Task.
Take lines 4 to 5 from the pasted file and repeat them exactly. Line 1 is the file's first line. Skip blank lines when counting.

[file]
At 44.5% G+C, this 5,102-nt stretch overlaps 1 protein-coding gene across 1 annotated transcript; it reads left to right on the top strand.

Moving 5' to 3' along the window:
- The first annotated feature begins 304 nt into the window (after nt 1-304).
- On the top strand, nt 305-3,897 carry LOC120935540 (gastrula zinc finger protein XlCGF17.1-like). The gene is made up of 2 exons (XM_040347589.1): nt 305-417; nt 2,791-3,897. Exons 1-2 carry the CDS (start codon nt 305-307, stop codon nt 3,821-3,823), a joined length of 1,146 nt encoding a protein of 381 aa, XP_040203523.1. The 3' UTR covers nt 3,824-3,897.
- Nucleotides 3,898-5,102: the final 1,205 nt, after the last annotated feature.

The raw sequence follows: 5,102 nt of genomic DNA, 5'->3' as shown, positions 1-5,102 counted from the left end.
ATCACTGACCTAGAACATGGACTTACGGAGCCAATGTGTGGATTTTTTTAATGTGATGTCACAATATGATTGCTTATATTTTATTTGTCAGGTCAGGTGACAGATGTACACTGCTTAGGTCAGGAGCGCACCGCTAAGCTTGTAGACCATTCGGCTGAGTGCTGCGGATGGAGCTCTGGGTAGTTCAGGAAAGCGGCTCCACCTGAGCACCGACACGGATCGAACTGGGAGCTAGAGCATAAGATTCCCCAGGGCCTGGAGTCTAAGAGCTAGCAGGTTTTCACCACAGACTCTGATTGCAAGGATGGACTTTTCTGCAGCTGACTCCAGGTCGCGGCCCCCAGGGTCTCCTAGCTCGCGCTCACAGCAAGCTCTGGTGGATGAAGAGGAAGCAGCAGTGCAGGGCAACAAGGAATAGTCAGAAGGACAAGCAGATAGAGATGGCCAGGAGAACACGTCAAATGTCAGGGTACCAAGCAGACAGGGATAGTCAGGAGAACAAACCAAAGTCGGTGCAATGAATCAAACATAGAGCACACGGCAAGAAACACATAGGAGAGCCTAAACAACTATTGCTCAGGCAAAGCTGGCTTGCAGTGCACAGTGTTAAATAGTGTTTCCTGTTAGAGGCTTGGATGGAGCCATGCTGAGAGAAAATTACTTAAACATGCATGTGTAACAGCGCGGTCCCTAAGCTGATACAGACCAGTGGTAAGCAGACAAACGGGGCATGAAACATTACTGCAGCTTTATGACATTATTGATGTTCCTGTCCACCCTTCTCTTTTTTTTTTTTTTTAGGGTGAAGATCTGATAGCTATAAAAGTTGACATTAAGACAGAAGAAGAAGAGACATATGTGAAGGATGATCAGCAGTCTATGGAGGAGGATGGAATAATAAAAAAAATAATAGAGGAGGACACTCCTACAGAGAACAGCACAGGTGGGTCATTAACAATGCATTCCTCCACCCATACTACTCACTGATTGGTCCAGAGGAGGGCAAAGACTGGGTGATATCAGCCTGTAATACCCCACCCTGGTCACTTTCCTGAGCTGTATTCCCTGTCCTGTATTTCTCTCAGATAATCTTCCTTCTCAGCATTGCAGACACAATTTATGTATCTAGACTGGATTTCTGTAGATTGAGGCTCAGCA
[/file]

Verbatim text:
- On the top strand, nt 305-3,897 carry LOC120935540 (gastrula zinc finger protein XlCGF17.1-like). The gene is made up of 2 exons (XM_040347589.1): nt 305-417; nt 2,791-3,897. Exons 1-2 carry the CDS (start codon nt 305-307, stop codon nt 3,821-3,823), a joined length of 1,146 nt encoding a protein of 381 aa, XP_040203523.1. The 3' UTR covers nt 3,824-3,897.
- Nucleotides 3,898-5,102: the final 1,205 nt, after the last annotated feature.